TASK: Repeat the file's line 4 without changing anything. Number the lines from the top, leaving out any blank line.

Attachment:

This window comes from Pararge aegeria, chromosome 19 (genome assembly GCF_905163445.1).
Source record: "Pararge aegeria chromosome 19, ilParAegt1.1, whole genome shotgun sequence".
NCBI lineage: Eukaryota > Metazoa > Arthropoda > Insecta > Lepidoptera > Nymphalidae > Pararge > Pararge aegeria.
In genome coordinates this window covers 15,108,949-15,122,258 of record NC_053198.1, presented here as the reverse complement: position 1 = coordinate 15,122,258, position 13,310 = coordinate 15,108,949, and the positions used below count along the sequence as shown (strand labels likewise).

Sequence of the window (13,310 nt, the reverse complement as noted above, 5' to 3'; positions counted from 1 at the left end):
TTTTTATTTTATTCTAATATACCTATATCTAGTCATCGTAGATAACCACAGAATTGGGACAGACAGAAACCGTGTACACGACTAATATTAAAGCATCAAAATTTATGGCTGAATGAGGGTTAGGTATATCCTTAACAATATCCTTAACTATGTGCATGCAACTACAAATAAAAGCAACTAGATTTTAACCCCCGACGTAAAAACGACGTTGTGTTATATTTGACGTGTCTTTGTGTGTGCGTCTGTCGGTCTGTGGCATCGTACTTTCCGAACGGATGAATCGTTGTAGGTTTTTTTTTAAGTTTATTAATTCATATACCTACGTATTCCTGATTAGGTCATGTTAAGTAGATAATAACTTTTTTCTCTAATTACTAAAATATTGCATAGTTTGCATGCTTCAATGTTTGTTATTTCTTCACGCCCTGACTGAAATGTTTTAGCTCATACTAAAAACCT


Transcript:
In genome coordinates this window covers 15,108,949-15,122,258 of record NC_053198.1, presented here as the reverse complement: position 1 = coordinate 15,122,258, position 13,310 = coordinate 15,108,949, and the positions used below count along the sequence as shown (strand labels likewise).